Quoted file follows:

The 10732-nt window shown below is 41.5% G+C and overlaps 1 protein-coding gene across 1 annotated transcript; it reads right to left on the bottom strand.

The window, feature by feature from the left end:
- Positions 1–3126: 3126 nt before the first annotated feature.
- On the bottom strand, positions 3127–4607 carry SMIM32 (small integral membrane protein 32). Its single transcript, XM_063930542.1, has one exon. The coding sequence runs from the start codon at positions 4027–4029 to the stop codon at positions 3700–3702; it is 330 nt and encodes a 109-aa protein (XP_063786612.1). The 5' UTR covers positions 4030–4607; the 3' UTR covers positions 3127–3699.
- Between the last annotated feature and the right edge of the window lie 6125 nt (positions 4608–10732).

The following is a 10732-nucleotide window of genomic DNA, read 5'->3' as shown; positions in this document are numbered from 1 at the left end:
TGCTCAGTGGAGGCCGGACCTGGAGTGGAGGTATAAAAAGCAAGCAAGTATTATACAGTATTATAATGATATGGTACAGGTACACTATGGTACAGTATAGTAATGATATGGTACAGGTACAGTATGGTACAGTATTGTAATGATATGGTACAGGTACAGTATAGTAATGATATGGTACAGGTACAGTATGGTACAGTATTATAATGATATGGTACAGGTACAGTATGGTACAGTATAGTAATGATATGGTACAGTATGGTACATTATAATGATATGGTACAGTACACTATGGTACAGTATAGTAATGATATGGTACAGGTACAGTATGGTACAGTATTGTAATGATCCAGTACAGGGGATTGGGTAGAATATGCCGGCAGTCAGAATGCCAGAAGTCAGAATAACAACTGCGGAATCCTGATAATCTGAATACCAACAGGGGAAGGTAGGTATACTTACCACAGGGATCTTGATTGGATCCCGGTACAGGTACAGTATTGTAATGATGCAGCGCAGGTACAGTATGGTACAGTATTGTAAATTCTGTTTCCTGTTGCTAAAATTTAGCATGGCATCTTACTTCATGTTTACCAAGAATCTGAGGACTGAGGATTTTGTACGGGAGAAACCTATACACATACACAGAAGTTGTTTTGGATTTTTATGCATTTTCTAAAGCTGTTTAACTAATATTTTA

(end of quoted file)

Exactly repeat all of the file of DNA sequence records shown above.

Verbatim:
The 10732-nt window shown below is 41.5% G+C and overlaps 1 protein-coding gene across 1 annotated transcript; it reads right to left on the bottom strand.

The window, feature by feature from the left end:
- Positions 1–3126: 3126 nt before the first annotated feature.
- On the bottom strand, positions 3127–4607 carry SMIM32 (small integral membrane protein 32). Its single transcript, XM_063930542.1, has one exon. The coding sequence runs from the start codon at positions 4027–4029 to the stop codon at positions 3700–3702; it is 330 nt and encodes a 109-aa protein (XP_063786612.1). The 5' UTR covers positions 4030–4607; the 3' UTR covers positions 3127–3699.
- Between the last annotated feature and the right edge of the window lie 6125 nt (positions 4608–10732).

The following is a 10732-nucleotide window of genomic DNA, read 5'->3' as shown; positions in this document are numbered from 1 at the left end:
TGCTCAGTGGAGGCCGGACCTGGAGTGGAGGTATAAAAAGCAAGCAAGTATTATACAGTATTATAATGATATGGTACAGGTACACTATGGTACAGTATAGTAATGATATGGTACAGGTACAGTATGGTACAGTATTGTAATGATATGGTACAGGTACAGTATAGTAATGATATGGTACAGGTACAGTATGGTACAGTATTATAATGATATGGTACAGGTACAGTATGGTACAGTATAGTAATGATATGGTACAGTATGGTACATTATAATGATATGGTACAGTACACTATGGTACAGTATAGTAATGATATGGTACAGGTACAGTATGGTACAGTATTGTAATGATCCAGTACAGGGGATTGGGTAGAATATGCCGGCAGTCAGAATGCCAGAAGTCAGAATAACAACTGCGGAATCCTGATAATCTGAATACCAACAGGGGAAGGTAGGTATACTTACCACAGGGATCTTGATTGGATCCCGGTACAGGTACAGTATTGTAATGATGCAGCGCAGGTACAGTATGGTACAGTATTGTAAATTCTGTTTCCTGTTGCTAAAATTTAGCATGGCATCTTACTTCATGTTTACCAAGAATCTGAGGACTGAGGATTTTGTACGGGAGAAACCTATACACATACACAGAAGTTGTTTTGGATTTTTATGCATTTTCTAAAGCTGTTTAACTAATATTTTA